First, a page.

August 20, 2019

Success

cur-mudg-eon (cur-muj’un), n. [origin unknown] 1. archaic: a crusty, ill-tempered, churlish old man. 2. modern: anyone who hates hypocrisy and pretense and has the temerity to say so; anyone with the habit of pointing out unpleasant facts in an engaging and humorous manner.

“Success is simply a matter of luck. Ask any failure.”
— Earl Wilson

“If we do not succeed, then we run the risk of failure.”
— Dan Quayle

“Success is the child of audacity.”
— Benjamin Disraeli

“Try not to become a man of success but rather to become a man of value.”
— Albert Einstein

“The Lord gave us two ends: one to sit on and the other to think with. Success depends on which one we use the most.”
— Ann Landers

“A successful man is one who can lay a firm foundation with the bricks others have thrown at him.”
— David Brinkley

“Ours is a world where people don’t know what they want and are willing to go through hell to get it.”
— Don Marquis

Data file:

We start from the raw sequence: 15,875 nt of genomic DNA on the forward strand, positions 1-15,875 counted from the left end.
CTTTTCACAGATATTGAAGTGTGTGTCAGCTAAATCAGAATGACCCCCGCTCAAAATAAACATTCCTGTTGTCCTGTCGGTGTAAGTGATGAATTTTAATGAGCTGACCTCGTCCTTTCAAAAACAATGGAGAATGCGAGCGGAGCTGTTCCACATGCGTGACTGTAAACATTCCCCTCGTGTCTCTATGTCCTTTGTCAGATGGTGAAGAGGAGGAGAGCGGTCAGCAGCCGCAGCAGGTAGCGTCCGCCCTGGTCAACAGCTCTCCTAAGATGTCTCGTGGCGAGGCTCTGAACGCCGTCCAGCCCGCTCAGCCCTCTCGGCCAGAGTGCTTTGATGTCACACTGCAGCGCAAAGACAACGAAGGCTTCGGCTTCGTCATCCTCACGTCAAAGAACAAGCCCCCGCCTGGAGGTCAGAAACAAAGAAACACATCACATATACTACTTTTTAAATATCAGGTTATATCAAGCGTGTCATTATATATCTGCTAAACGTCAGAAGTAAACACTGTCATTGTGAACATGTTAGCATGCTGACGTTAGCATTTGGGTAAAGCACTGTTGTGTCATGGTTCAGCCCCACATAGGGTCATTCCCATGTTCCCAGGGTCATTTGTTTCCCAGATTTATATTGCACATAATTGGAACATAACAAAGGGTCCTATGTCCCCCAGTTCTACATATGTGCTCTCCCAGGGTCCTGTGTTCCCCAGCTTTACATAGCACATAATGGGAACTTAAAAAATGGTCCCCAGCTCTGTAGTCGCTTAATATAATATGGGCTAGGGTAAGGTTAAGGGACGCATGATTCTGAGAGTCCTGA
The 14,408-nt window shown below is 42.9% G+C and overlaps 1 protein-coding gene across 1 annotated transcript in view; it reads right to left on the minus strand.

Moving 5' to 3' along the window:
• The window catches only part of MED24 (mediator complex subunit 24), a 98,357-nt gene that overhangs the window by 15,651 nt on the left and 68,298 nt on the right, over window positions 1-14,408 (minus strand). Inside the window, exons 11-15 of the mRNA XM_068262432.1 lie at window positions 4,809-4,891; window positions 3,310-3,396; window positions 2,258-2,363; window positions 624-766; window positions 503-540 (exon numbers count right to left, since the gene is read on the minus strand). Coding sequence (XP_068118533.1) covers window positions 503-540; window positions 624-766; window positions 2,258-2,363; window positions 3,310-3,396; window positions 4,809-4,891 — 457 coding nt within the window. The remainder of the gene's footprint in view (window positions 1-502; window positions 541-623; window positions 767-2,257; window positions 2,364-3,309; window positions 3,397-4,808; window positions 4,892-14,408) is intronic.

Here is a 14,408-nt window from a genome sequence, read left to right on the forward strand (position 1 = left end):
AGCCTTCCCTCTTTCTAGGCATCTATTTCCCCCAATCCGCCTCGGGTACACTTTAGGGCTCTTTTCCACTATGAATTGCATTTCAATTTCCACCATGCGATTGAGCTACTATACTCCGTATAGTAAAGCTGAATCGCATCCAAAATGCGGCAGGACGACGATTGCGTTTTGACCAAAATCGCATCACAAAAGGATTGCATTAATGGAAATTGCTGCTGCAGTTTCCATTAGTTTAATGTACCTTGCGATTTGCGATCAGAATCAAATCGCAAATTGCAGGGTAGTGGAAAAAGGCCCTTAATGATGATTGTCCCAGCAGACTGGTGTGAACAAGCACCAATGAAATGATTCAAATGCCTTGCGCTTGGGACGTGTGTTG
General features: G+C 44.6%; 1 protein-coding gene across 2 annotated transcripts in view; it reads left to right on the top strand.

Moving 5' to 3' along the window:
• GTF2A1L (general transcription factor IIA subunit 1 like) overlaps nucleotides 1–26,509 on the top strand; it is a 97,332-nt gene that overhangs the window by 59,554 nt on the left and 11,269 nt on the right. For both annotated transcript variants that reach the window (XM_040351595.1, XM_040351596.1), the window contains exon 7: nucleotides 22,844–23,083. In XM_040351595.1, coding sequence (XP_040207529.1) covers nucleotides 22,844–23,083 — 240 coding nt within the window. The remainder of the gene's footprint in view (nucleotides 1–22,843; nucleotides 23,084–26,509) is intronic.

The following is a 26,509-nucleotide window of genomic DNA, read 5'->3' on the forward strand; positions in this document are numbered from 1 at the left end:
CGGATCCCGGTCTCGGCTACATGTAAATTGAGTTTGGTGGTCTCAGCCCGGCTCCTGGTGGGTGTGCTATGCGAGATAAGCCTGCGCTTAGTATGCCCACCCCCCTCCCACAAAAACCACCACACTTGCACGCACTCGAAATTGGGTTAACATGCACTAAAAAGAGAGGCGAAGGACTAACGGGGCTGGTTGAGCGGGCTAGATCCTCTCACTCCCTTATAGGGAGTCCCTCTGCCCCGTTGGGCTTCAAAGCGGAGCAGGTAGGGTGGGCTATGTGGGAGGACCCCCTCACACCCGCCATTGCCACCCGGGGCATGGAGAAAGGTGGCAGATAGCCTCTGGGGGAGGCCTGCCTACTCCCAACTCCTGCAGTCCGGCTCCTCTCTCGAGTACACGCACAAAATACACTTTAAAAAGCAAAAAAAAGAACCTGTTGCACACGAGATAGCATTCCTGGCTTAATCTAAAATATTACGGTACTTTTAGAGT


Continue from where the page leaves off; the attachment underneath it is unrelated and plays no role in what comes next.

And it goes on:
“I dread success. To have succeeded is to have finished one’s business on earth, like the male spider, who is killed by the female the moment he has succeeded in his courtship. I like a state of continual becoming, with a goal in front and not behind.”
— George Bernard Shaw

“Behind every successful man you’ll find a woman who has nothing to wear.”
— Harold Coffin

“If at first you don’t succeed, try to hide your astonishment.”
— Harry F. Banks

“We must believe in luck. For how else can we explain the success of those we don’t like?”
— Jean Cocturan

“I couldn’t wait for success, so I went ahead without it.”
— Jonathan Winters

“If at first you don’t succeed, take the tax loss.”
— Kirk Kirkpatrick

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